Release Date: 07.15.03
Record label: Arista
Genre(s): Trance, Big Beat, Ambient, House, Trip-Hop, etc.
The Poet and the Player, Neo-Country White-Guy Style
by: matt cibula
Brooks & Dunn have been big Nashville hitmakers for more than a decade now, from their debut where they wrote most of the songs (including Dunn's amusing trifle "Boot Scootin' Boogie") through a long period where they were pretty much vehicles for outside writers and producers. But on this record, they write just about everything themselves—and I do mean everything. There are tracks here that incorporate 50's rockabilly, 60's soul-gospel, 70's dirtbag-rock boogie, 80's new wave, and 90's arena rock along with a heaping helping of traditional country dobros, violins, slide guitars, and all those signifiers.
Yes, I used the word "signifiers" while talking about Brooks and Dunn here. No, I'm not kidding. This record begs to be taken seriously and analyzed—hell, they even have a pretentious (and kinda homoerotic) little story in the liner notes about two cowboys named Howdy and Slim (obviously Brooks and Dunn themselves) and how they have to walk their own paths. (It's worked—at least one prominent New York City critic is saying this is the Record of the Year by a mile.) And we hear them doing that on the first track, "You Can't Take the Honky Tonk Out of the Girl." We get the guitar riff from the Rolling Stones' "Start Me Up" before we hear anything else, a Clarence Clemons sax break at the 1:42 mark (Bruce Springsteen has always been a huge influence on them), and a strange twin-guitar break that sounds like Guns N Roses in there somewhere too, all in a song about how country women always remain country even when they move to LA or New York City. It's like they're tossing everything in the stew, and cooking it up well—and it sounds great.
Dunn's songs, in particular, are just some kind of wonderful. "Caroline" is untouchable, a swamp boogie with messed-up glorious harmonies on the chorus and lyrics about roaming down the devil's path; "That's What She Gets for Loving Me" alternates between being great Neil Young and great Waylon Jennings; "She Was Born to Run" lifts guitar riffs from all those early VH1 acts and makes them work; and "Good Cowboy" is the most convincing ZZ Top homage I've ever heard as well as the sexiest country song you'll ever hear a guy sing: "Ridin' the range I think of you / I dig your chili you know it's true." (Okay, so he didn't write this one, but whatever.)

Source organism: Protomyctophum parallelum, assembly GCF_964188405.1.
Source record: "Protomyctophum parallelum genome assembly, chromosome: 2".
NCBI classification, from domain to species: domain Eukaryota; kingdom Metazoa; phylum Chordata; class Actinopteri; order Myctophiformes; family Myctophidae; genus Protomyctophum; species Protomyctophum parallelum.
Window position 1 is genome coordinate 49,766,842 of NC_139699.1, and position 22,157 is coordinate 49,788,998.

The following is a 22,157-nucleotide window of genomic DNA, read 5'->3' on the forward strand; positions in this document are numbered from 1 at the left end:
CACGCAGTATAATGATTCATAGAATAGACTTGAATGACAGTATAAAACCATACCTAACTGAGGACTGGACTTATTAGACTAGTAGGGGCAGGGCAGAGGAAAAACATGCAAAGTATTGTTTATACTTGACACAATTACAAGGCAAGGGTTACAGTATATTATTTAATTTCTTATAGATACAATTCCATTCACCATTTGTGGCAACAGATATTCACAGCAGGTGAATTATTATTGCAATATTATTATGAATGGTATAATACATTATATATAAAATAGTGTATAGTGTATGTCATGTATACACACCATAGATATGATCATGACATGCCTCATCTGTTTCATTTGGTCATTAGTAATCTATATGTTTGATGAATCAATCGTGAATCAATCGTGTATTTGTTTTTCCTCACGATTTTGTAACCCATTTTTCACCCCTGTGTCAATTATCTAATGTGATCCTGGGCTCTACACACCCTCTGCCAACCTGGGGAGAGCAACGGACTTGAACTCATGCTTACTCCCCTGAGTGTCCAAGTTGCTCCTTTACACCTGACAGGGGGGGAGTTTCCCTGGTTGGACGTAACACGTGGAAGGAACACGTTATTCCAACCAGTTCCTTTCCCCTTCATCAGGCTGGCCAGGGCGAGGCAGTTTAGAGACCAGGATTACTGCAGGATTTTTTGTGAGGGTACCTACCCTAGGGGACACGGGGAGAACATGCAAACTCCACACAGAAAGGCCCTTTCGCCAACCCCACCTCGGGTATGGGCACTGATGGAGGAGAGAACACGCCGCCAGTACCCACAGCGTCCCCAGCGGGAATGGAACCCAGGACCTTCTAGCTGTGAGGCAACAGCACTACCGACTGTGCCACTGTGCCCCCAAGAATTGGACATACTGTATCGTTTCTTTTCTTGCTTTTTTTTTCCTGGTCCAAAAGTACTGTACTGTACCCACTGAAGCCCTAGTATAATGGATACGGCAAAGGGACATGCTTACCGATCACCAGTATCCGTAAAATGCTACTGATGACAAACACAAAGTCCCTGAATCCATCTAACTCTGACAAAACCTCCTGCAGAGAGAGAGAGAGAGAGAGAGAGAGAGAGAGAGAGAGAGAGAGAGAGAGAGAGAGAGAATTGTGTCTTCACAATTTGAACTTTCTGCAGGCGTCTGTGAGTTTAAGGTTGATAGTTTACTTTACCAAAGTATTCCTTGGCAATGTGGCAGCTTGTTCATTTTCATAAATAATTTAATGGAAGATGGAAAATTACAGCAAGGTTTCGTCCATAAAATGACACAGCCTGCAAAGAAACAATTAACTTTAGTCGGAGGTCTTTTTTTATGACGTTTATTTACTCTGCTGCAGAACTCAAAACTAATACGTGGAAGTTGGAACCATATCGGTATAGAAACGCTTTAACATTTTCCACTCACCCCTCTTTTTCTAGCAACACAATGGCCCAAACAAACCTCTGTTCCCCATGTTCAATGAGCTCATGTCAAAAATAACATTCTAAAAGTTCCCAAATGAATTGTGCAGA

And Brooks' songs are better than anyone had a right to expect, from the title song that reminds people to remember their roots ("I went out in the world, and I came back in") to the early-90s Springsteen sound of "Memory Town." But he is also a walking ball of clichés as a lyric writer (yes, even for Nashville) and he pulls out the I'm-an-American card as a reflex even when it makes no sense, especially on the overstuffed "Great Day to Be Me," in which he prays for the soldiers and holds his hat over his heart while still saying that he was never captain of the football team—which is it, dude, are you the mainstream culture or the rebel? His songs just try too hard to please, and it's jarring, especially when compared with Brooks' smooth effortless innovation.
Ultimately, this record reminds me of OutKast's Stankonia album. It's futuristic and backward-looking, weird and traditional at the same time, but split too much between the two personae of the groups: Dunn is the Andre 3000 of the equation, a freaky poet of vision, and Brooks is the Big Boi, the populist whose self-aggrandizement and easy way with cliché just sticks out like a sore thumb. But I expect big things from Big Boi's solo disc, and I think that Brooks will raise his game, and it's conceivable that Red Dirt Road could end up being the springboard record before Brooks and Dunn come out with their "real" classic in a couple of years. In the meantime, this is really good…but not as perfect as some New York critics are saying it is. 13-Aug-2003 8:40 AM